First line of defence
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Expected Learning: To develop a comprehensive understanding of the first line of defence in the immune system. First Line of Defence. By Eden Aspinall and Theresa Hudson. Physical Barriers: Animals. Integumentary system (skin) is the main barrier, preventing pathogens from entering

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First Line of Defence

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First line of defence

  • Expected Learning:

  • To develop a comprehensive understanding of the first line of defence in the immune system.

First Line of Defence

By Eden Aspinall and Theresa Hudson

Physical barriers animals

Physical Barriers: Animals

  • Integumentary system (skin) is the main barrier, preventing pathogens from entering

  • Like a blockade?

  • Mucosal (mucus) membranes inhibits bacteria

  • Natural agents like sweat are secreted to eradicate bacteria

  • The body grows bacteria to provide a natural competitor for other bacteria.


First line of defence

Skin as

a Barrier

First line of defence

Joharn‘s yucky ear!


First line of defence

Natural Agents as a Barrier

Chemical barriers animals

Chemical Barriers: Animals

  • Certain white blood cells destroy invading microorganisms.

  • Sweat and fatty acids have properties that repel pathogens

  • The immune system produces substances and agents that are designed to attack the invading microorganisms.

  • Enzymes like lysozyme, found in tears and saliva ‘lyse’ or burst pathogenic substances

First line of defence

White Blood Cells as

a Barrier

First line of defence

Immune System as a Barrier

What about plants

What about plants?

  • What!? They have no immune system!?

    They actually don’t!!

    Many plants are resistant to pathogens and have several characteristics that protect them from infection from things such as insects and nematode worms.

Physical barriers plants

Physical Barriers: Plants

  • External covering of plants works like skin while repelling bacteria.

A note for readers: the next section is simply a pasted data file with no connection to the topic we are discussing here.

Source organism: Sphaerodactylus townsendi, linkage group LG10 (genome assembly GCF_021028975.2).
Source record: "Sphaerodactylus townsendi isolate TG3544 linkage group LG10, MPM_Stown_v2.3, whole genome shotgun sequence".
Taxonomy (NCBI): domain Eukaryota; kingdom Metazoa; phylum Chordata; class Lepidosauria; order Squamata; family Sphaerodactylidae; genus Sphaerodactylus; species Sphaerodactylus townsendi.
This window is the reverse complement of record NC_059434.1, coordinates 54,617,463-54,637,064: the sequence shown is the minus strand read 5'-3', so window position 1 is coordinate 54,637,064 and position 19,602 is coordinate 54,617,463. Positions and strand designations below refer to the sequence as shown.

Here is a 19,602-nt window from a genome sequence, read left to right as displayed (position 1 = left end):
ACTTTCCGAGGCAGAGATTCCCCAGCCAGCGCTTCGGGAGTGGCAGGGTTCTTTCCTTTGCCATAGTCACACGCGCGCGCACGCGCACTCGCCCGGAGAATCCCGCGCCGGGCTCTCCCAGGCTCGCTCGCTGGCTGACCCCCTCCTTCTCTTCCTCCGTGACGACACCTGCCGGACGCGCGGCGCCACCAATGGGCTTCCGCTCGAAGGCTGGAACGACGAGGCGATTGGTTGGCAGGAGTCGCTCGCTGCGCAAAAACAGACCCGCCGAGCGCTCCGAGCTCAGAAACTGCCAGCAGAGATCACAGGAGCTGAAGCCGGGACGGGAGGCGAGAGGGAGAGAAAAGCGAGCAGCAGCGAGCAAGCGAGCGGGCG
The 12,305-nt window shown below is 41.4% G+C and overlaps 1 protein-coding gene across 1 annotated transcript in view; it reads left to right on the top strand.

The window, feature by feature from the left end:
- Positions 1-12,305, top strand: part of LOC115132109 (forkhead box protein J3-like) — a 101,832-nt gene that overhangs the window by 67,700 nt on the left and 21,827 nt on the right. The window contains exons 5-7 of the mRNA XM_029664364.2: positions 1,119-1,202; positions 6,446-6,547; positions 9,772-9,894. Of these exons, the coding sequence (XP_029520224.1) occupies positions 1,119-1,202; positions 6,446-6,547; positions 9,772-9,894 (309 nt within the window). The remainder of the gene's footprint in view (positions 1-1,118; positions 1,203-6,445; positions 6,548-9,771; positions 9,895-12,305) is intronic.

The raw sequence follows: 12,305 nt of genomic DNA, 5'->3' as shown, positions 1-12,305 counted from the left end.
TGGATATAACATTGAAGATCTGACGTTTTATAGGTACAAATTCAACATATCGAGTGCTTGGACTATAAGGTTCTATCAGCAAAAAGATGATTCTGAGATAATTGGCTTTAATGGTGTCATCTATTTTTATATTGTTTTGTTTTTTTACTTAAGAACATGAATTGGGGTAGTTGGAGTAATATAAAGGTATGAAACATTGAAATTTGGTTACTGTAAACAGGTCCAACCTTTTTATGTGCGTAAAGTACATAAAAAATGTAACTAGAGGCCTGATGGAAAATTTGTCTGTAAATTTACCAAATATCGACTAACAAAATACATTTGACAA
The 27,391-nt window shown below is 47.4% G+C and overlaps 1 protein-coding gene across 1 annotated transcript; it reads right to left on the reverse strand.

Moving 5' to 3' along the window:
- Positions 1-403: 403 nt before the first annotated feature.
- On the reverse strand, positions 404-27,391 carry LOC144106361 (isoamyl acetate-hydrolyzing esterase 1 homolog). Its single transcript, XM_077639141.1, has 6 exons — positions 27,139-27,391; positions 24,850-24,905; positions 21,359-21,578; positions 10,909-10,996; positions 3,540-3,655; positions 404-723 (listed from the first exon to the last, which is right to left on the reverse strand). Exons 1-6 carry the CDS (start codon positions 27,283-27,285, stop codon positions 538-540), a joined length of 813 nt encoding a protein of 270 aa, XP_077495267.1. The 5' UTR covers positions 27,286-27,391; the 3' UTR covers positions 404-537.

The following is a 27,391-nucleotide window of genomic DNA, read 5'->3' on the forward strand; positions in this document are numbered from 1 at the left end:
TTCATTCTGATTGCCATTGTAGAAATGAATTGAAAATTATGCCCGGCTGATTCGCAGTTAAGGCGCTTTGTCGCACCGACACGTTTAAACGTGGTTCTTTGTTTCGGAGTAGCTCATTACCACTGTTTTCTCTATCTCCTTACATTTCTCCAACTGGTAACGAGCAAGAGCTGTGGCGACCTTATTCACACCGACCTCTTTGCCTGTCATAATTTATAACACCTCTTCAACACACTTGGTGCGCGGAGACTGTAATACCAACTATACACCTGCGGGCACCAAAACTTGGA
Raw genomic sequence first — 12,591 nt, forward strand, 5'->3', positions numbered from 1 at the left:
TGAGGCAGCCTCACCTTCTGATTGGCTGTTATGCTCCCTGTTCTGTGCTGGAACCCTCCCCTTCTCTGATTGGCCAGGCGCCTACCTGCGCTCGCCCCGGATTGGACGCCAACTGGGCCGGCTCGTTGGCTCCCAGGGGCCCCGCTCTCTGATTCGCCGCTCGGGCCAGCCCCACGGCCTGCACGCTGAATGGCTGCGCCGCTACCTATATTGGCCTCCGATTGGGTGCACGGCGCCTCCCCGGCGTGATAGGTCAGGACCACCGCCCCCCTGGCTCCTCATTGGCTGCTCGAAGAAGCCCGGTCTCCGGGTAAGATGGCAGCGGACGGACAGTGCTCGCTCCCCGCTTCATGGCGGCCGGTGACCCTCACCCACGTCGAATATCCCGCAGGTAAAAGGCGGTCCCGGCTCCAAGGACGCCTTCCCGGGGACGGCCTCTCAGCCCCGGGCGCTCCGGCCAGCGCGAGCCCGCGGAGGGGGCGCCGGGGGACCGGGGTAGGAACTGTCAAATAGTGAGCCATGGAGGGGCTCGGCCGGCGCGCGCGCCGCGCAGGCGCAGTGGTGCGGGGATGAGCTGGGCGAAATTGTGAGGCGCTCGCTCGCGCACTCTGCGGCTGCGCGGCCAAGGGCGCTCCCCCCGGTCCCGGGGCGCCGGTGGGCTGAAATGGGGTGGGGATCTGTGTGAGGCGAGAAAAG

• Plants have physical responses to prevent infection spreading such as ‘galls’

  • Galls, like scabs, form a sort of ‘cork’ when a plant is infected

  • These stop the parasite or infection from spreading throughout the plant.

  • Often, the stomata is a common ‘entry point’.

  • Thorns are another type of defence

Chemical barriers plants

Chemical Barriers: Plants

  • Produce chemicals that act as antibiotics.

  • Some leaves have high silicon content to prevent harmful pathogens.

  • Some trees produce oils or gum to repel or reduce infection

  • Resins, Tannins and Phenolic substances also help repel malevolent substances.

  • ‘The tale of the Ouchie Mouth’

First line of defence

Chemicals as a Barrier

Internal organs and tissue in the immune system

Internal Organs and Tissue in the Immune System

  • Bone marrow – Stem cells differentiate into a range of different cell types before leaving the bone marrow, mainly T cells and B cells

  • Thymus – T cells go through thymic selection and circulate in the bloodstream after maturing.

  • Spleen – B cells travel from the bone marrow into the spleen and mature.

More organs and tissues in the immune system

More Organs and Tissues in the Immune System

  • Lymph Vessels and Nodes

  • Other Lymphoid Tissue

  • ^Ears, eyes, gut etc.

Self and non self

Self and Non-Self

  • Materials made by the body’s own cells is called self.

  • Foreign material is called non-self.

  • When invaded by non-self material, the immune system is activated.

  • Self can be: blood cells, plasma, reproductive cells, etc.

  • Non-self can be: Toxins, dirt, bacteria, pollen etc.

Major histocompatibility complex

Major Histocompatibility Complex

  • MHC: A cluster of genes that encode information for the production of marker proteins on the surface of cells.

  • Two types of ‘markers’ in our bodies:Class 1 markers: Found on every cell except red blood cells. Class 2 markers: Found on Macrophages B and T cells.

How do they tell the difference

How do they tell the difference?

  • T and B cells recognise similar markers on other cells and ignore them, as they are not a threat

  • They respond to the foreign MHC markers on ‘invaders’.

  • Like if you saw someone in the enemy’s uniform sneaking around your camp

  • When they come into contact with foreign, or non-self material, they



  • Any foreign substance that causes the immune system to create antibodies against it

  • These activate the production of ‘antibodies’

  • ‘Self-antigens’ can also be found in immune cells. These are like ‘markers’

Homework reflection

Homework & Reflection

  • Reflection

    • Answer the multiple choice questions on the following slide.

  • Homework

    • Quick check pg. 250, questions 1 - 3

Reflection multiple choice

Reflection: Multiple Choice

  • Question 13

  • First-line defences that mammals have against invasion by disease-causing bacteria include

  • A. lysozymes.

  • B. interferons.

  • C. antibodies.

  • D. killer T cells.

Reflection cont d

Reflection cont’d

  • Question 19

  • First-line defence mechanisms in humans include

  • A. development of fever.

  • B. action of phagocytes.

  • C. use of antibiotics.

  • D. presence of cilia.

Reflection cont d1

Reflection cont’d

  • Question 8

  • Evidence that a vascular plant has an infectious disease includes the

  • A. drying out of root hairs during drought.

  • B. yellowing of leaves due to deficiency of iron.

  • C. presence of spores on fungal hyphae growing out of stomata.

  • D. presence of nitrogen fixing bacteria in the root nodules of legume plants.

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